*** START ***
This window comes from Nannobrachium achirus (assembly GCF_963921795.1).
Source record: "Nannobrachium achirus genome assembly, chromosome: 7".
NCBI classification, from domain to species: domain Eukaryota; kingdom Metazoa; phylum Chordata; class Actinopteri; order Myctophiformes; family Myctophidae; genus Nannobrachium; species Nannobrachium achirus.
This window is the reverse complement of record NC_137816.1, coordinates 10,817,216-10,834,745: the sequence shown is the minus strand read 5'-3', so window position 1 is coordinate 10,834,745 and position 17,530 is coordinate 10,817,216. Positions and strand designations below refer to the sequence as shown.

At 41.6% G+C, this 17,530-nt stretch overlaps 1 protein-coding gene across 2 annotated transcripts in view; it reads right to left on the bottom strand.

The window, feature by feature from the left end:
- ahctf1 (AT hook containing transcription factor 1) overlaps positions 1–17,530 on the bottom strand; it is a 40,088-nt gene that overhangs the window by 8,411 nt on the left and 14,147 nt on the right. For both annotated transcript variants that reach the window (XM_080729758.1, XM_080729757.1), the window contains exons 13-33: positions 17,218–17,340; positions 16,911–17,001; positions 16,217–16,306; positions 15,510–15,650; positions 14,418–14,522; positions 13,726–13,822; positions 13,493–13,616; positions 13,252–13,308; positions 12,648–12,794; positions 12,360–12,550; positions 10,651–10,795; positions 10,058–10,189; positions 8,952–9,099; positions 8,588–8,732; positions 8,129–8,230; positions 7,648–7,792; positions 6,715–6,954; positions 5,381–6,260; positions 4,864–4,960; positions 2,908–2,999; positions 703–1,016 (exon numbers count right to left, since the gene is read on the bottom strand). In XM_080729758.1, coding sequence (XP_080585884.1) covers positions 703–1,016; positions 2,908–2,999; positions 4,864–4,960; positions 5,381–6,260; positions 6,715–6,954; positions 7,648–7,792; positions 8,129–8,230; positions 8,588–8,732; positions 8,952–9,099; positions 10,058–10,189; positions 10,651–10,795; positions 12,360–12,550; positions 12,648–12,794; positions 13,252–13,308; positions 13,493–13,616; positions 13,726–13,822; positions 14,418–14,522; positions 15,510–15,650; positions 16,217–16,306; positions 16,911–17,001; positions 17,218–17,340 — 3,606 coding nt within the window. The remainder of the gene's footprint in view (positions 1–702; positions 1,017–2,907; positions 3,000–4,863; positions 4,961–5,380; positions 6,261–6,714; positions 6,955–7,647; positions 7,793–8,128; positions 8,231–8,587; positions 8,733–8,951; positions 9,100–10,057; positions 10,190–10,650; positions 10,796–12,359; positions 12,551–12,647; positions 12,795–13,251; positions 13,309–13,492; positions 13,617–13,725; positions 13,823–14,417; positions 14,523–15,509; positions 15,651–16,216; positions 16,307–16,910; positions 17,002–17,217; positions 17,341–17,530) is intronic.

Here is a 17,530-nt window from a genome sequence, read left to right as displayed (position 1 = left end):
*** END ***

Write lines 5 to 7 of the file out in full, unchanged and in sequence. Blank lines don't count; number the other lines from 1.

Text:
At 41.6% G+C, this 17,530-nt stretch overlaps 1 protein-coding gene across 2 annotated transcripts in view; it reads right to left on the bottom strand.

The window, feature by feature from the left end:
- ahctf1 (AT hook containing transcription factor 1) overlaps positions 1–17,530 on the bottom strand; it is a 40,088-nt gene that overhangs the window by 8,411 nt on the left and 14,147 nt on the right. For both annotated transcript variants that reach the window (XM_080729758.1, XM_080729757.1), the window contains exons 13-33: positions 17,218–17,340; positions 16,911–17,001; positions 16,217–16,306; positions 15,510–15,650; positions 14,418–14,522; positions 13,726–13,822; positions 13,493–13,616; positions 13,252–13,308; positions 12,648–12,794; positions 12,360–12,550; positions 10,651–10,795; positions 10,058–10,189; positions 8,952–9,099; positions 8,588–8,732; positions 8,129–8,230; positions 7,648–7,792; positions 6,715–6,954; positions 5,381–6,260; positions 4,864–4,960; positions 2,908–2,999; positions 703–1,016 (exon numbers count right to left, since the gene is read on the bottom strand). In XM_080729758.1, coding sequence (XP_080585884.1) covers positions 703–1,016; positions 2,908–2,999; positions 4,864–4,960; positions 5,381–6,260; positions 6,715–6,954; positions 7,648–7,792; positions 8,129–8,230; positions 8,588–8,732; positions 8,952–9,099; positions 10,058–10,189; positions 10,651–10,795; positions 12,360–12,550; positions 12,648–12,794; positions 13,252–13,308; positions 13,493–13,616; positions 13,726–13,822; positions 14,418–14,522; positions 15,510–15,650; positions 16,217–16,306; positions 16,911–17,001; positions 17,218–17,340 — 3,606 coding nt within the window. The remainder of the gene's footprint in view (positions 1–702; positions 1,017–2,907; positions 3,000–4,863; positions 4,961–5,380; positions 6,261–6,714; positions 6,955–7,647; positions 7,793–8,128; positions 8,231–8,587; positions 8,733–8,951; positions 9,100–10,057; positions 10,190–10,650; positions 10,796–12,359; positions 12,551–12,647; positions 12,795–13,251; positions 13,309–13,492; positions 13,617–13,725; positions 13,823–14,417; positions 14,523–15,509; positions 15,651–16,216; positions 16,307–16,910; positions 17,002–17,217; positions 17,341–17,530) is intronic.